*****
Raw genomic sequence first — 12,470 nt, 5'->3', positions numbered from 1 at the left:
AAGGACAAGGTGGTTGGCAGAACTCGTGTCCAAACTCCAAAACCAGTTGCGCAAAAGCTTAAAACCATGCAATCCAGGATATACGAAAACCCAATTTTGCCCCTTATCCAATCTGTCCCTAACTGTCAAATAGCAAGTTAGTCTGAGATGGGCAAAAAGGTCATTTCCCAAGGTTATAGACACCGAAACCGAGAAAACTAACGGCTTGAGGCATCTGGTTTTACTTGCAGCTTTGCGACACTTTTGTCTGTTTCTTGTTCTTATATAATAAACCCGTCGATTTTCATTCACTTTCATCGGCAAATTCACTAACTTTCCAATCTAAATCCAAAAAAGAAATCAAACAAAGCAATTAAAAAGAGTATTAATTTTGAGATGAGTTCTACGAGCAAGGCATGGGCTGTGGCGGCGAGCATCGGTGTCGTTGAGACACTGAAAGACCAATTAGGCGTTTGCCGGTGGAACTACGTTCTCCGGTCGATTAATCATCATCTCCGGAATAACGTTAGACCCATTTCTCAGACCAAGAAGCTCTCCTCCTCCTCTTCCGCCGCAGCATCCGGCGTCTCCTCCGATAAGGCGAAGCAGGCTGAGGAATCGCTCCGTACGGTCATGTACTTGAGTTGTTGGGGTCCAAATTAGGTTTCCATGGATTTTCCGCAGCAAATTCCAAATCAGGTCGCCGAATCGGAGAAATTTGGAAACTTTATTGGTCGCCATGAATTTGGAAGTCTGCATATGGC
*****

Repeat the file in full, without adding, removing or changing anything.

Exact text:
Raw genomic sequence first — 12,470 nt, 5'->3', positions numbered from 1 at the left:
AAGGACAAGGTGGTTGGCAGAACTCGTGTCCAAACTCCAAAACCAGTTGCGCAAAAGCTTAAAACCATGCAATCCAGGATATACGAAAACCCAATTTTGCCCCTTATCCAATCTGTCCCTAACTGTCAAATAGCAAGTTAGTCTGAGATGGGCAAAAAGGTCATTTCCCAAGGTTATAGACACCGAAACCGAGAAAACTAACGGCTTGAGGCATCTGGTTTTACTTGCAGCTTTGCGACACTTTTGTCTGTTTCTTGTTCTTATATAATAAACCCGTCGATTTTCATTCACTTTCATCGGCAAATTCACTAACTTTCCAATCTAAATCCAAAAAAGAAATCAAACAAAGCAATTAAAAAGAGTATTAATTTTGAGATGAGTTCTACGAGCAAGGCATGGGCTGTGGCGGCGAGCATCGGTGTCGTTGAGACACTGAAAGACCAATTAGGCGTTTGCCGGTGGAACTACGTTCTCCGGTCGATTAATCATCATCTCCGGAATAACGTTAGACCCATTTCTCAGACCAAGAAGCTCTCCTCCTCCTCTTCCGCCGCAGCATCCGGCGTCTCCTCCGATAAGGCGAAGCAGGCTGAGGAATCGCTCCGTACGGTCATGTACTTGAGTTGTTGGGGTCCAAATTAGGTTTCCATGGATTTTCCGCAGCAAATTCCAAATCAGGTCGCCGAATCGGAGAAATTTGGAAACTTTATTGGTCGCCATGAATTTGGAAGTCTGCATATGGC